Subscribe to Our Newsletter!

We’ll have fetch bring you our newsletter filled with Business tips, freebies, and articles right to your inbox!

Choosing your website address (or addresses) is one of your most important business decisions when it comes to your online branding.

Your website address, or URL, is a vital virtual internet asset that can improve a client or potential client’s access and ability to access your website and brand. This includes both improving the memorability of your brand as well as bettering your SEO.

Choosing your URL

First let’s try to understand some of the many acronyms and initializations related to website addresses:

URL

A URL, or “universal resource locator”, is the name used for your actual website address. Whatever someone would type in to get access to your website.

This address normally starts with ‘http://’ and ‘www.’ and normally ends with a 2 to 3 letter ending like ‘.com’, ‘.net’, or ‘.org’. This ending normally refers to either the type of organization that the website is for or for where the organization that owns the website is located. For instance, .com stands for commerce, where as ‘.us’ stands for United States.

We generally suggest getting the URL ending ‘.com’ if you can. This is because humans are creatures of habit. Many times, people will automatically type ‘.com’ after whatever address that they’re trying to travel to. This is even if you’re an organization that could benefit from a ‘.org’ designation. You can always point both website addresses to the same website, eliminating the chance for someone to mistakenly go to the wrong website.

ICANN

When you register a url you’ll see a small charge for what’s called a ICANN fee. ICANN is an organization that produces the series of numbers which will be associated with the name that you choose. A URL, you see, isn’t actually the real address to your website. A URL is just a word ‘shortcut’ that helps people better remember how to get to your website.

Your websites real address, which is called an IP address, is something like 173.194.33.7 (Google’s IP Address). Can you imagine having to remember one of these for each of your favorite sites?

Although there’s no real meaning to knowing it, you can find your website’s IP Address on Network-Tools.com. Network Tools is an awesome resource for you to find out everything that you would like to know about an address. From knowing who owns it to where the organization is located.

Your URL

Alright, so you want a URL. Well, first is thinking up a name.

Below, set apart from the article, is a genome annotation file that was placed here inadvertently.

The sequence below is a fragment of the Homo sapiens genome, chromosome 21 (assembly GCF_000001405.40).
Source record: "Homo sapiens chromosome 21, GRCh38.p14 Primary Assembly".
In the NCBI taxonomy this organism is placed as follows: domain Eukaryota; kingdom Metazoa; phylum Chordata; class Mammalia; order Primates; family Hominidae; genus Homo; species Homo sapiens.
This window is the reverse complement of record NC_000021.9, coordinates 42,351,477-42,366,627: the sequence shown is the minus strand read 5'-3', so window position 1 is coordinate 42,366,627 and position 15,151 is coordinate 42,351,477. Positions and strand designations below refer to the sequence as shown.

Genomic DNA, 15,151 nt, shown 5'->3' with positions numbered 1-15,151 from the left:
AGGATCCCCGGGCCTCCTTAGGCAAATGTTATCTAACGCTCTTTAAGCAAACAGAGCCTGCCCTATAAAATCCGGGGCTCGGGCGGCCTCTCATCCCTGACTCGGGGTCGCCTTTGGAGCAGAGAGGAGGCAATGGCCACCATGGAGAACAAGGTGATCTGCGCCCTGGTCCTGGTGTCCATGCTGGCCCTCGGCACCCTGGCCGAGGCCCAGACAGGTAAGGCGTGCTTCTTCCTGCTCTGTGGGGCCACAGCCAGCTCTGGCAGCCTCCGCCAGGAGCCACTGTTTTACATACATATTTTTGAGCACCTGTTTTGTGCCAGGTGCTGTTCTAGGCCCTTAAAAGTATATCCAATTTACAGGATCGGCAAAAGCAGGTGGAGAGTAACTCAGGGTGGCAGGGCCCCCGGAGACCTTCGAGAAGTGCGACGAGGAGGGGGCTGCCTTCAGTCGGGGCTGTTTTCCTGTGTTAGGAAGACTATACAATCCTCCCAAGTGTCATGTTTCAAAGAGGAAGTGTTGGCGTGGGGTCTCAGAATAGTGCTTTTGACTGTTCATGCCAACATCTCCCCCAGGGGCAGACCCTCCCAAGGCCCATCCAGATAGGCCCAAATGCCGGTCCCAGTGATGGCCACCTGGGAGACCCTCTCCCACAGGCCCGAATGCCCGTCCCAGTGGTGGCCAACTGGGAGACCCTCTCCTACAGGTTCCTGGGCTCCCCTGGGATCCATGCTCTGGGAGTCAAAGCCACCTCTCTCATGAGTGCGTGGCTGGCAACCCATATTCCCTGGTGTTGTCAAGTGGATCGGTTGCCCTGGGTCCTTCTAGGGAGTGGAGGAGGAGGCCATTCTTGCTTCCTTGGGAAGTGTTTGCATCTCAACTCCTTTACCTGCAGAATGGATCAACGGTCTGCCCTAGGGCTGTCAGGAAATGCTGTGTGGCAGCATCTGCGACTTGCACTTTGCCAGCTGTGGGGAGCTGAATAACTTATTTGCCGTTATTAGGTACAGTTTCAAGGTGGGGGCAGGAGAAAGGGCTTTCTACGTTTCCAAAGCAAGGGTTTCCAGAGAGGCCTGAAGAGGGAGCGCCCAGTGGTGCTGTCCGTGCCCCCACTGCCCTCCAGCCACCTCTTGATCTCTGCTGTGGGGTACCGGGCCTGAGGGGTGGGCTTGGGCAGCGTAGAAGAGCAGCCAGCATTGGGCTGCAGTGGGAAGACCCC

The simple solution is the name of your company or organization. But is that the only URL to purchase? If you want some quality SEO, no.

It’s always a good idea to purchase a couple of URLs. Your main URL and some other URLs that are more centered on what people would search for in relation to your product or service.

Choosing a website address

A Salt & Battery is a Fish & Chips Restaurant Located in New York, NewYork.

 

For instance, if you were a fish & chips restaurant based in New York called ‘A Salt and Battery’ (real place with awesome food), here are some URLs that you’d probably want:

      1. www.ASaltAndBattery.com
      2. www.FishAndChipsNewYork.com
      3. www.RestaurantNewYork.com
      4. www.GoodFoodNewYork.com
      5. www.GoodFoodWestVillage.com
        Essentially, you want the URLs related to your company and what the target market that you’re trying to hit would search for.

If you’re a bit stuck trying to figure your name out, you can utilize Panabee or Dotomater. They’re both wonderful tools at helping you pinpoint the best name for the website that will be the internet base for your company or organization.

Finding Your URL and Whether or Not it’s Taken

Now you have an idea or concept for what your URLs should be. But how should you look up if they’re available? The first thing not to do is to search for them on any old domain registrar, unless you’re ready to purchase them that instant.

Many Domain Registrars perform the unethical practice of looking at their users search results and buying up those domains of interest. That way, the next day when you ARE ready to buy, they can resell the domain to you for 5 to 6 times the price.

The best practice is to use a service like Network-Tools.com to check who owns the domain that you think may be a winner.

Purchasing Your URL